Free acidity and total acidity was measured by the method of Kulkarni SK (1999)(6). Briefly, 2 drops of Topfer’s reagent was added in a diluted supernatant of gastric juice in a conical flask . 0.01N NaoH was taken in a burette, and was allowed to titrate till the contents of the flask changed to yellow colour.Then two drops of phenolphthalein was added, and the titration continued till the solution reached orange colour .

Gastric mucus
Gastric mucus was measured by the method described by Crone SJ et al (1974)(7). Briefly excised glandular portions of stomach was soaked in 0.1% alcian blue solution buffered with 0.05M sodium acetate and HCl. The uncomplexed dye adhered to the tissue, which was washed with 0.025M sucrose and again soaked in MgCl2. The resulting blue solution was mixed with ether and its optical density was measured against 605nm.

Volume of Gastric Juice
The volume of gastric juice was measured by the method described by Deshpande SS et al (2003)(8). The resected stomach content was centrifuged and the supernatant fluid was taken.

Ulcer index
Ulcer index was measured by the method described by Goyal RK (2002)(9). Briefly, the ulcerated lesion of the opened stomach was measured with the help of a magnifying glass, and the ulcer index was calculated .


(Table/Fig 1)
In the acute oral toxicity test, no mortality was seen up to the dose of 2000mg/kg .Therefore ,1/20 of the dose was selected for the study .

Group III and Group IV showed a lesser ulcer index than the Group II experimental control .

Group III and Group IV showed a lesser pepsin activity than the Group II experimental control.

Group III and Group IV showed approximately equal level of free acidity, which was significantly lesser than the Group II experimental control.

Group III and Group IV showed significant decrease in total acidity in comparision to the Group II experimental control. Group III( EECF )showed the highest reduction in total acidity, which was even better than the standard drug ranitidine.

Gastric mucus secretion was increased in Group III (EECF) and Group IV(ranitidine) as compared to the Group II experimental control.

Gastric volume was decreased in Group III (EECF) and Group IV(ranitidine) as compared to the Group II experimental control.


Peptic ulcer therapy has undergone many strides over the past few years, and a number of drugs are now available for treatment. These drugs are broadly classified into two, those that decrease or counter acid pepsin secretion, and those that provide cytoprotection by virtue of their effects on mucosal defensive factors (Goel RK and Bhattacharya SK, 1991)(10). A Chinese study published in 1992 stated that “our data supports the hypothesis that the chilli used has a protective effect against peptic ulcer disease”.(1992)(11) . Another study of 1995 found that Capsicum can even protect the stomach lining from aspirin induced ulcers.( K.G Yeoh et al ,1995 )(12). Yasutada Akiba et al (2001)(13) found out the mechanism of action of capsaicin (Vanillyl amide Isodecenoic acid ) which is active component of capsicum.They studied the rat stomach, duodenum, ileum and colon using western blot analysis .The VR-1 receptor was detected at 95 kda in the dorsal root of ganglia (DRG) and throughout the GI tract at ~95 and~100 kDa, suggesting expression of different types of VR in GI. Vanillyl Receptors(VR) are responsible for acid sensing and hyperaemic response in rat GI mucosa .Increased blood flow into the gastric mucosa stimulates the mucosal defence mechanism .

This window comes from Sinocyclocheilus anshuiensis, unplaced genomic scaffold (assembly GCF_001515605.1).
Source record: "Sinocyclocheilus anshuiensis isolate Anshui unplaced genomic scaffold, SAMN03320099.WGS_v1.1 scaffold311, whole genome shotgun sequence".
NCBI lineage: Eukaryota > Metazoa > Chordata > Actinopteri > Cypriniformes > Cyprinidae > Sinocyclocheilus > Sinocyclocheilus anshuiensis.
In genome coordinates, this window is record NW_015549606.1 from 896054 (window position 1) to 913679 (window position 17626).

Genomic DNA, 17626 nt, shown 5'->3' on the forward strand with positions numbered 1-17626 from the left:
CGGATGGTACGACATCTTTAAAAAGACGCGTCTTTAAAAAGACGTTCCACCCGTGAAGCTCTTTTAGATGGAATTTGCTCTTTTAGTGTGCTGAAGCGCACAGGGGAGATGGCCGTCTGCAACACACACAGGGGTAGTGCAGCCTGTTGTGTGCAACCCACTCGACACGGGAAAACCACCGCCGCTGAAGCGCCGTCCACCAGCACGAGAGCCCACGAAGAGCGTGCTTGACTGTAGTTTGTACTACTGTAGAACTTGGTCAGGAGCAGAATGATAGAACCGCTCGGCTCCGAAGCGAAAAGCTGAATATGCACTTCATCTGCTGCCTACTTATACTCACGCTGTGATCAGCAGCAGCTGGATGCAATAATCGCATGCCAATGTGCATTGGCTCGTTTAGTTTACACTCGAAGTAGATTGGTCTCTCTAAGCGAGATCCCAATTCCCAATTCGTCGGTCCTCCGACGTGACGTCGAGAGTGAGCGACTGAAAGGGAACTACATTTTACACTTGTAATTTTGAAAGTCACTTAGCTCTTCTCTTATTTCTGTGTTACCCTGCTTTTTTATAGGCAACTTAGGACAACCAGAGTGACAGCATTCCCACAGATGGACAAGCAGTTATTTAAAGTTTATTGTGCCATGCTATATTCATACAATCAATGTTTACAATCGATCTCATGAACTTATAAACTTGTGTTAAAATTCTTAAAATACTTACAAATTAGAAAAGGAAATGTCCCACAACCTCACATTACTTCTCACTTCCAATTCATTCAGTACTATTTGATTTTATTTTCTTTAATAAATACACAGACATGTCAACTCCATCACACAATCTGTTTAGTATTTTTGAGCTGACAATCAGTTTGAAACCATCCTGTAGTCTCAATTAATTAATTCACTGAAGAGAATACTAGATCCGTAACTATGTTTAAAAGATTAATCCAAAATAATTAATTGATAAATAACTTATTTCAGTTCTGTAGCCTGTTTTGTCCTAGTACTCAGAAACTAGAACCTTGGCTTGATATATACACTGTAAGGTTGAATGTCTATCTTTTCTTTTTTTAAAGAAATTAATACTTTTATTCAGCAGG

The present study showed that ethanolic extract of Capsicum Frutescenes lowered gastric ulcer by decreasing acid pepsin and increasing mucus secretion .

Key Message

Gastric ulcer is a very common problem . Indians have the habit of using more chilli in their food than their western counterparts. The Guinness World Record Book had recorded Capsicum frutescenes as the world’s hottest chilli which is found in Assam , India. Chilli was found to show gastric ulcer protection in experimental animals.


John Del Valle: Peptic ulcer disease and relative disorder .In: Braunwald E, Fauci AS, Kasper DL, Hauser SL, Longo DL, Jameson JL, editors. Harrison’s principles of internal medicine. 16th Edition. New York: McGraw–Hill; 2005. 1746—62.

Randhir S ,Rajesh p.Medical management of peptic ulcer in:Kamlesh Kohli,Madhur Gupta ,Sheela Tejwani , editors.Contemporary Perspectives on Clinical Pharmacotherapeutics .Reed Elsevier india pvt limited ,First Edition 2006;366-74.
Extracta Liqui Pharmacelltrical Formulations in : The Chemist and Druggist Book. Clark WE, Le G editors. 11th Edition.London, 1950; 183.
OECD 2001-guideline on acute oral toxicity (AOT) Enviromental health and safety monograph series on testing and adjustment no 425.
Debnath PK, Gode KD, Govinda D, Sanyal AK. Effects of propanolol on gastric secretion in albino rats. Br J Pharmacol 1974; 51: 213–16.
Kulkarni SK. Experiments on intact preparations (in–vivo studies). Handbook of Experimental Pharmacology .3rd Edition. Delhi: Vallabh Prakashan; 1999. 148
Corne SJ, Morrissey SM, Woods RJ. A method for the quantitative estimation of gastric barrier mucus. J Physiol. 1974; 242: 116–17.
Deshpande SS, Shah GB, Parmar NS. Anti ulcer activity of Tephrosia purpurea in rats. Indian J Pharmacol. 2003; 35(3): 168–72.
Goel RK, Sairam K. Antiulcer drugs from indigenous sources with emphasis on Musa sapientum, tamrabhasma, Asparagus racemosus and Zingiber officinale. Indian J Pharmacol 2002; 34: 100—10.
Goel RK, Bhattacharya SK. Gastroduodenal mucosal defense and mucosal protective agents. Indian J Exp Biol. 1991; 29: 701–74.
J.Y Kang,AWee,M.Tech : The effect of chille ingestion of gastrointestinal mucosal proliferation and azoxymethane -induced cancer in the rat . Journal of Gastroentrology Hepatol. 1992; 7(2),194-98.
K.G Yeoh, J.Y Kang ,YapR.Gaun, C.C.Tan , C.H.Teng . Chille protects against aspirin induced gastro duodenal mucosal injury in humans.Digease Digestive Science . 1995;40 (3):580-83
Yasutada Akiba ,Masahiko Nakamura ,Hiromasa Ishii : Acid –sensing mechanism and the hyperemic response in rat gastrointestinal mucosa. In: Y.Kasua, T.Muto, Y.Matsuo editors.Gastrointestinal function regulation and disturbances.Japan: Excerpta Medica 2002 ;20 :85-91.